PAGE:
Indeed, diversity is a key difference in the reporting of these fires, and the burnings of black churches ? more than 44 in the summer of 1963 alone ? during the civil rights struggles three decades ago, says Jack Nelson, chief Washington correspondent for the Los Angeles Times.
“To begin with, one of the things I see as a marked difference in the coverage is you have blacks covering it now,” Nelson said. “There were no blacks covering the church burnings in the ’50s and ’60s. That’s obviously a good thing.”
Newspapers themselves have changed, Nelson noted.
“You had newspapers that were segregationist. Not just segregationist ? they were white supremacist,” he said. “There was little outrage. One of the reasons was there was no coverage.”
At the same time, however, Nelson observed that it was easier to identify an enemy in the church arson decades ago: They were clearly burned by Ku Klux Klan members and other openly racist groups.
That is not the case in the 1990s, and Fields’ reporting is probably best remembered among the public for its conclusion that there was no racist conspiracy behind the arsons.
Fields himself, however, says he is not content with explanations that most of these arsons were youthful vandalism.
“What we found was yes, beyond everything, there was an undercurrent of racism . . . that was in every place I went. What we weren’t going to say is, OK, this is a racist fire, this is a hate-related crime. The only thing we wanted to do is lay out the facts for readers and let them make up their mind,” Fields said.
“My grandmother used to have an expression: Turn on the kitchen lights to see where the roaches are,” he added. “Well the kitchen lights are now on ? it’s time to find the roaches.”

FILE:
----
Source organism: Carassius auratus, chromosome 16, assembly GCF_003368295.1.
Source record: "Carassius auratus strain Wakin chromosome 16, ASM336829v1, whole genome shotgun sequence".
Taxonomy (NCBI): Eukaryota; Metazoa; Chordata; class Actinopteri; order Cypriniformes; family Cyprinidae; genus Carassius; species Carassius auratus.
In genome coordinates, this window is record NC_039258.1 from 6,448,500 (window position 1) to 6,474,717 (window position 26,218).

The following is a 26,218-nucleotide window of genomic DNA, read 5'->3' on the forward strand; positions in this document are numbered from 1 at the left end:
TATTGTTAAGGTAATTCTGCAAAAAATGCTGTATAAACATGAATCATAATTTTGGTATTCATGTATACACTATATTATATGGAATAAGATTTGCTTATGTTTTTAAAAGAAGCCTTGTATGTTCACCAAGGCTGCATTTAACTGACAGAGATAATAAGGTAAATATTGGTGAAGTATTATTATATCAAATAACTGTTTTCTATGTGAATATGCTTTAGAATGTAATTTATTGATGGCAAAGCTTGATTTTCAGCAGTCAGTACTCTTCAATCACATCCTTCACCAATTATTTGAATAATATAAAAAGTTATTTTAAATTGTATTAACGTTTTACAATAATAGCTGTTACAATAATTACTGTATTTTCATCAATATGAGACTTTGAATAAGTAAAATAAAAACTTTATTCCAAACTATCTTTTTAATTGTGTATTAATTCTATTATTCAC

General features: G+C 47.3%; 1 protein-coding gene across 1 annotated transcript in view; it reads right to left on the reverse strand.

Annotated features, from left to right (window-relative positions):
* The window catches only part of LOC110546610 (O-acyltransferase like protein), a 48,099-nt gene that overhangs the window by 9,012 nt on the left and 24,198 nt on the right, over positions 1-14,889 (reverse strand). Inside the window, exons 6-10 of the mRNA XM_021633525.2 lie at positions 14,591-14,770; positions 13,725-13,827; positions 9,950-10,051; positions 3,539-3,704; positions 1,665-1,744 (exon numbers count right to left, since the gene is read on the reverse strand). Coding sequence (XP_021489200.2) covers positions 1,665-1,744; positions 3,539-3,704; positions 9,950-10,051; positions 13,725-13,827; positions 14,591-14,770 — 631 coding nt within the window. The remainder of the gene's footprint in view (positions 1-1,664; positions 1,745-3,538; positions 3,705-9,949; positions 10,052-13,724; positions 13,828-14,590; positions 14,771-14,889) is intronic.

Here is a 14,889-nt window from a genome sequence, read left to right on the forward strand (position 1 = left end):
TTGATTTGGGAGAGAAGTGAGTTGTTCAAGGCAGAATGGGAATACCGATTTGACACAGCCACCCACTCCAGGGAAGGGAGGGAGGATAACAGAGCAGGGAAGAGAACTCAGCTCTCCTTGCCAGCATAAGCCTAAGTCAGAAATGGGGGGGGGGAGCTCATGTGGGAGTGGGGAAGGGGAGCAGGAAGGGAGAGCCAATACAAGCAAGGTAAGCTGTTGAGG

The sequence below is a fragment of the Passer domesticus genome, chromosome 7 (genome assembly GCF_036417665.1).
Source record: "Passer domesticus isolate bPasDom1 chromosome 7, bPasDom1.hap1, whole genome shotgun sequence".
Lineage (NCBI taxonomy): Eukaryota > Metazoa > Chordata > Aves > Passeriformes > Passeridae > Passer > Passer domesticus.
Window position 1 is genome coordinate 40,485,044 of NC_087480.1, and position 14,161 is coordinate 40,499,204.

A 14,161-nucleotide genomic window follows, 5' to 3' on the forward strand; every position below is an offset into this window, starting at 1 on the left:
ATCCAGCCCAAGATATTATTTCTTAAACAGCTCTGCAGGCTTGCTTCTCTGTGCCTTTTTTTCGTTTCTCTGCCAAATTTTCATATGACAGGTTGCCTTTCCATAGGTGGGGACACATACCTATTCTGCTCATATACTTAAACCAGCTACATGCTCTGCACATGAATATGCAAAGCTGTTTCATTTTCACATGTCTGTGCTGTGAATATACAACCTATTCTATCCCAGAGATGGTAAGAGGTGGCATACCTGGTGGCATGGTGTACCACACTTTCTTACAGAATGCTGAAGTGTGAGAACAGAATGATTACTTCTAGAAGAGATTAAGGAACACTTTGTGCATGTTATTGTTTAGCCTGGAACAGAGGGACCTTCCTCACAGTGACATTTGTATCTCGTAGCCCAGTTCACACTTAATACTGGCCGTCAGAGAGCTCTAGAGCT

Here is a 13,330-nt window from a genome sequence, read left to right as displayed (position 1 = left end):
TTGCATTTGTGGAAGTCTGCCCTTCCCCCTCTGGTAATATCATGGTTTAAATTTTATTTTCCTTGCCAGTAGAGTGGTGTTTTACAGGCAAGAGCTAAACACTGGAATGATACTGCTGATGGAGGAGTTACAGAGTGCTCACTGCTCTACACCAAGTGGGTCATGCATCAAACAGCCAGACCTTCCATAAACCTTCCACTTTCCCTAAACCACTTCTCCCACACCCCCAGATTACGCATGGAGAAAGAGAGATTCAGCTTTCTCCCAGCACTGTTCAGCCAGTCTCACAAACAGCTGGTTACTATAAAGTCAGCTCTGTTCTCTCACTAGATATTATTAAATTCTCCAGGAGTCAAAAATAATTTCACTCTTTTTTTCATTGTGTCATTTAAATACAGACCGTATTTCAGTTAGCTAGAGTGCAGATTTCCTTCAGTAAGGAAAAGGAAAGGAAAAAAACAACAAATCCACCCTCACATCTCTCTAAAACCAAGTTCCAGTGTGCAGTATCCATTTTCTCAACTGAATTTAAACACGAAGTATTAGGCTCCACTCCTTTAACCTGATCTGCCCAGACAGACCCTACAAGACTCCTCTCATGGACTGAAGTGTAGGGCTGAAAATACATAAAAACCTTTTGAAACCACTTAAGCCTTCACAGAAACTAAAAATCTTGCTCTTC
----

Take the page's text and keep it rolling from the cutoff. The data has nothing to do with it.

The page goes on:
John Seigenthaler, chairman of the Freedom Forum’s First Amendment Center in Nashville, urged journalists to continue to look for deeper causes of the arsons.
“It’s a hell of a thing that it took churches to burn down for the American media to take a look at the problems of poverty in rural America,” he said.
Rev. Jones of the National Council of Churches had much the same message for NABJ: “Journalists have got to talk about racism,” he said. “I understand the pressure you’re under. . . but some kind of way there’s got to be courage and will and the network that allows you to make a pact to make that happen.”
?(The dynamics of the news coverage really changed, however, when USA Today reporter Gary Fields, as he described it at NABJ, “lucked into” the assignment to investigate the fires. His Feb. 16, 1996 story and the accompanying graphic (above left) put the first hard numbers on the scope of the arson: To that point, at least 23 black churches had been burned since two Mississippi churches
did on the 25th anniversary of Martin Luther King Jr.’s assassination. Over the weeks and months that followed, Fields and other USA Today reporters pursued the story vigorously. By the middle of this summer, for instance, Fields had written 61 articles about the fires, including a major investigative piece which ran the end of June (above right).) [Caption]